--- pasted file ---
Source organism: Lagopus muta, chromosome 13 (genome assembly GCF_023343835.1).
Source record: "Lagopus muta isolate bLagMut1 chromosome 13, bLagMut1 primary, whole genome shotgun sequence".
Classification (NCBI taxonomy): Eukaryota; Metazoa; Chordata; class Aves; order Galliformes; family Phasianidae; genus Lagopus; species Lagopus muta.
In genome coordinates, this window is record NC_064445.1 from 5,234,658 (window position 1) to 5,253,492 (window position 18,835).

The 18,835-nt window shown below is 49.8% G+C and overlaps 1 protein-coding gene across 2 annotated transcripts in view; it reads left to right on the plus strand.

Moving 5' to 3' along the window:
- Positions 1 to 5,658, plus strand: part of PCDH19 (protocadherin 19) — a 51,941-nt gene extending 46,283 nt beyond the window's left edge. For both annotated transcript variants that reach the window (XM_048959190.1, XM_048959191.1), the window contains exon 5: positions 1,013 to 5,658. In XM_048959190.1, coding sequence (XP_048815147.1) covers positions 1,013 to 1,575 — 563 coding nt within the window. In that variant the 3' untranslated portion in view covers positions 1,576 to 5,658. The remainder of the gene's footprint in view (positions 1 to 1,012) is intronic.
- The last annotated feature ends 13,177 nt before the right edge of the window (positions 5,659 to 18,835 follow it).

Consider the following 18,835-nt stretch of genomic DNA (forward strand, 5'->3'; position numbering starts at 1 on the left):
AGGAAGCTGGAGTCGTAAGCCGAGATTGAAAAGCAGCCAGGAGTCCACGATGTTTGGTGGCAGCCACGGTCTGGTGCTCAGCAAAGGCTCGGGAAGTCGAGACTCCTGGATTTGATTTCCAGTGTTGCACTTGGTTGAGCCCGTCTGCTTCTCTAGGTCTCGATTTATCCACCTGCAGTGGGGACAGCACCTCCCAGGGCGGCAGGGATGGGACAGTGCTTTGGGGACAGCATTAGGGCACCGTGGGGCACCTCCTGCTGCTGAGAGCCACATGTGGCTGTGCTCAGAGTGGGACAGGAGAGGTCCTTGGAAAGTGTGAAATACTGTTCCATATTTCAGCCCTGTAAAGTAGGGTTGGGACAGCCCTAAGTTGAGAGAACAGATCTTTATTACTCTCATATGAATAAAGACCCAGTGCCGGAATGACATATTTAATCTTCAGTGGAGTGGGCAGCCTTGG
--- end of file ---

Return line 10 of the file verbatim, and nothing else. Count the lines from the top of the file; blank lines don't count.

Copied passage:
AGGAAGCTGGAGTCGTAAGCCGAGATTGAAAAGCAGCCAGGAGTCCACGATGTTTGGTGGCAGCCACGGTCTGGTGCTCAGCAAAGGCTCGGGAAGTCGAGACTCCTGGATTTGATTTCCAGTGTTGCACTTGGTTGAGCCCGTCTGCTTCTCTAGGTCTCGATTTATCCACCTGCAGTGGGGACAGCACCTCCCAGGGCGGCAGGGATGGGACAGTGCTTTGGGGACAGCATTAGGGCACCGTGGGGCACCTCCTGCTGCTGAGAGCCACATGTGGCTGTGCTCAGAGTGGGACAGGAGAGGTCCTTGGAAAGTGTGAAATACTGTTCCATATTTCAGCCCTGTAAAGTAGGGTTGGGACAGCCCTAAGTTGAGAGAACAGATCTTTATTACTCTCATATGAATAAAGACCCAGTGCCGGAATGACATATTTAATCTTCAGTGGAGTGGGCAGCCTTGG